What development organizations need is access to a range of virtualized environments that look and behave just like the real thing, and they need access to these resources at every stage of the development life cycle at the component level, without any constraints. What they need is service virtualization, which becomes the key enabler for today’s IT organizations looking to shift left – to find errors earlier in the life cycle and to resolve them more quickly and cost-effectively. Each component can be tested individually in the context of its environment rather than waiting until assembly when issues that crop up are most costly to address.

Companies fueling growth with service virtualization + shifting left
Several smart companies are already seeing the benefits of shifting left enabled by service virtualization. There are early examples of success in the financial services, telco and retail industries; by delivering customer applications faster, these firms are able to enhance customer loyalty and grow market share.

By putting shift left into practice with service virtualization, Sprint-Nextel has been able to launch its most important products to market faster than before, as reported the book “Service Virtualization: Reality is Overrated,” by my colleagues John Michelsen and Jason English. Sprint-Nextel also built 300 virtual services in a year by reducing the release cycle time while making improvements to the quality of the code much earlier in the lifecycle. The company has avoided what they call ‘system test gridlock’ where each application waits on the next causing a bottleneck. Following the launch of an in-store pilot app, they built 80 virtual services in the first two weeks of the project. For the first time, they were able to do stand-alone system testing for the app – something that would not have been possible before.

One financial services company took advantage of this approach to develop and release a first-to-market innovative service in a bid to win over new customers. This company was looking to roll out a new mobile offering allowing account holders to use their mobile phone camera to deposit checks. The firm was able to bring a very high quality service to market more quickly than the competition with the help of service virtualization, which allowed them to identify issues earlier and address them much more quickly.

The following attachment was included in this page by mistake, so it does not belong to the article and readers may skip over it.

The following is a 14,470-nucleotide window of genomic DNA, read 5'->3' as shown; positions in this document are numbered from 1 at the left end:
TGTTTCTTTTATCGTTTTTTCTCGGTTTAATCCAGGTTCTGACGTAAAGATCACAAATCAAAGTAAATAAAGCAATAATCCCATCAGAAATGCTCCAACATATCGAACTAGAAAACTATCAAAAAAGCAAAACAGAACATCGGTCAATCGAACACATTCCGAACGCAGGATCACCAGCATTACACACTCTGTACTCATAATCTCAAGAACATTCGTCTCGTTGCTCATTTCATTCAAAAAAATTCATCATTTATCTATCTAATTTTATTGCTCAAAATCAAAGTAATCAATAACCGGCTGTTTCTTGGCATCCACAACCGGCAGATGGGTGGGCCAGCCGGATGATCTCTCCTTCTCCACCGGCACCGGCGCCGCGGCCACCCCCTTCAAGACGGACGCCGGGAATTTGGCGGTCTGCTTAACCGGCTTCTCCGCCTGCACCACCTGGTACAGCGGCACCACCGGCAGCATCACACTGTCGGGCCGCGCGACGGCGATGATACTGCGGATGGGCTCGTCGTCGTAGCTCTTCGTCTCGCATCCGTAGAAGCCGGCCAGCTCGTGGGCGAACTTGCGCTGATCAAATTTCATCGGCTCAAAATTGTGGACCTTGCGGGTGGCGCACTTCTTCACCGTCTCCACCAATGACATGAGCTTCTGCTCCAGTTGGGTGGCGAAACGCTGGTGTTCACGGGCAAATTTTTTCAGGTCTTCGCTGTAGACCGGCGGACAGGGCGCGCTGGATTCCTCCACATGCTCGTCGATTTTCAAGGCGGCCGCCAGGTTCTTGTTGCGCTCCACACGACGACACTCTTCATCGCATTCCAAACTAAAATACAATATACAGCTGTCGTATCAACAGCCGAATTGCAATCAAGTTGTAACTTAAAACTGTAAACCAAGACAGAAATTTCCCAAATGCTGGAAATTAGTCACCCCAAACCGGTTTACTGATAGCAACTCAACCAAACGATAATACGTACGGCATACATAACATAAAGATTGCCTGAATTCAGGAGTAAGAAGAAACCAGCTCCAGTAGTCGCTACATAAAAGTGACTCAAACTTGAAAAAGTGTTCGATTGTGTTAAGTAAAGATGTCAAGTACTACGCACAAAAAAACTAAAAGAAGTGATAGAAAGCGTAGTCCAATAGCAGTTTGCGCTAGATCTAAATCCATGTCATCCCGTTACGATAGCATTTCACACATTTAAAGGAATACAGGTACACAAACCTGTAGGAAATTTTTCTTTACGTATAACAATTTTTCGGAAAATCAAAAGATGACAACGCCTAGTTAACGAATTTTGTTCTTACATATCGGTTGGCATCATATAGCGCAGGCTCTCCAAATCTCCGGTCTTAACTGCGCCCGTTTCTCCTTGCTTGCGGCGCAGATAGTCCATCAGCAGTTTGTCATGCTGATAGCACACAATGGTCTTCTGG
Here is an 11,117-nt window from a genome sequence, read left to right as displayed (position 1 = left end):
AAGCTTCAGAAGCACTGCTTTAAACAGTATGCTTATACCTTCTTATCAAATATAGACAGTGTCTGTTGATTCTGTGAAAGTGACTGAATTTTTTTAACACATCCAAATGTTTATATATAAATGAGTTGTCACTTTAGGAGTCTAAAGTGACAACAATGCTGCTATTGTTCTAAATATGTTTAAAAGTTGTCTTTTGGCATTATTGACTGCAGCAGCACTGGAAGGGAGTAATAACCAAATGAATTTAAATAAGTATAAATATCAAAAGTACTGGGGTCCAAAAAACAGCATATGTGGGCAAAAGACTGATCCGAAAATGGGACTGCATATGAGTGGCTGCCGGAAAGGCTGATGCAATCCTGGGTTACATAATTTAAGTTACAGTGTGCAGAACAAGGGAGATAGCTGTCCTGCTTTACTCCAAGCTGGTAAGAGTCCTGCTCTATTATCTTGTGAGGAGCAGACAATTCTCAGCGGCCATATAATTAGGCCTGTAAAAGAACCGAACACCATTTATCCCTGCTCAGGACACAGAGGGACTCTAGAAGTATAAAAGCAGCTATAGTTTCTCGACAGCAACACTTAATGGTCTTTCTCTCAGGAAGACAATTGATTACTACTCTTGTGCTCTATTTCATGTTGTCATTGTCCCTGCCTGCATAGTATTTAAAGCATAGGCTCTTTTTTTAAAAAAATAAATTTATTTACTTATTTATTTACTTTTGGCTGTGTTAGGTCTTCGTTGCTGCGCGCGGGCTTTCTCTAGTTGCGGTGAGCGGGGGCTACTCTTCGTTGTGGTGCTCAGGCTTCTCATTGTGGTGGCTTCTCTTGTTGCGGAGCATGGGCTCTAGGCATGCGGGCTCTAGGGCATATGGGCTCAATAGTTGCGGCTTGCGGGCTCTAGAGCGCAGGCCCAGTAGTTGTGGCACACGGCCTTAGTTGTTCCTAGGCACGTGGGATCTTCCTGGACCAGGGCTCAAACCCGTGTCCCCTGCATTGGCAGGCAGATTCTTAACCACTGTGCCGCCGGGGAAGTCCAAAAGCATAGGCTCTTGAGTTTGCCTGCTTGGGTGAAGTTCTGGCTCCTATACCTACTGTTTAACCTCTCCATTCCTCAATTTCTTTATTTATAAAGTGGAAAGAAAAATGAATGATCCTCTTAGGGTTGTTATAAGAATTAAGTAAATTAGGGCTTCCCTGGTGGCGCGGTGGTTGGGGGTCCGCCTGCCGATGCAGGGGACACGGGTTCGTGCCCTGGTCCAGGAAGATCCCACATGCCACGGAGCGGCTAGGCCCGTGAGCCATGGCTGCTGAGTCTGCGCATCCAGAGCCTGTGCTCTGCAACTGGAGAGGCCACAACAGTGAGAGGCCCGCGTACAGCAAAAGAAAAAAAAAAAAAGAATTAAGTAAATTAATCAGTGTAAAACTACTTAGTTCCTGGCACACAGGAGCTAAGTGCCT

Lastly, development teams at an international courier firm use virtual environments to shift left, moving their software testing efforts to the left side of a horizontal timeline. As a result they were able to go to market with a new application one month ahead of schedule and realized millions of dollars in additional revenue as a result.

Helping IT deliver faster
Though the concept of shifting left may sound a bit passé, given the challenges many companies continue to face in rolling out high quality software releases quickly and cost-effectively, there’s clearly still room for improvement. Today’s technology – with options such as service virtualization – is helping to bring this shift-left idea from concept to reality. With software, there is constant pressure, perhaps even more so with the pace of business and change today, to deliver faster. Service virtualization empowers development teams to shift left, enabling the enterprise to open new doors and drive competitive advantage and growth.

 

- Shridhar Mittal is General Manager of Application Delivery at CA Technologies, leads a team responsible for addressing the most critical challenges in operationalizing DevOps methodologies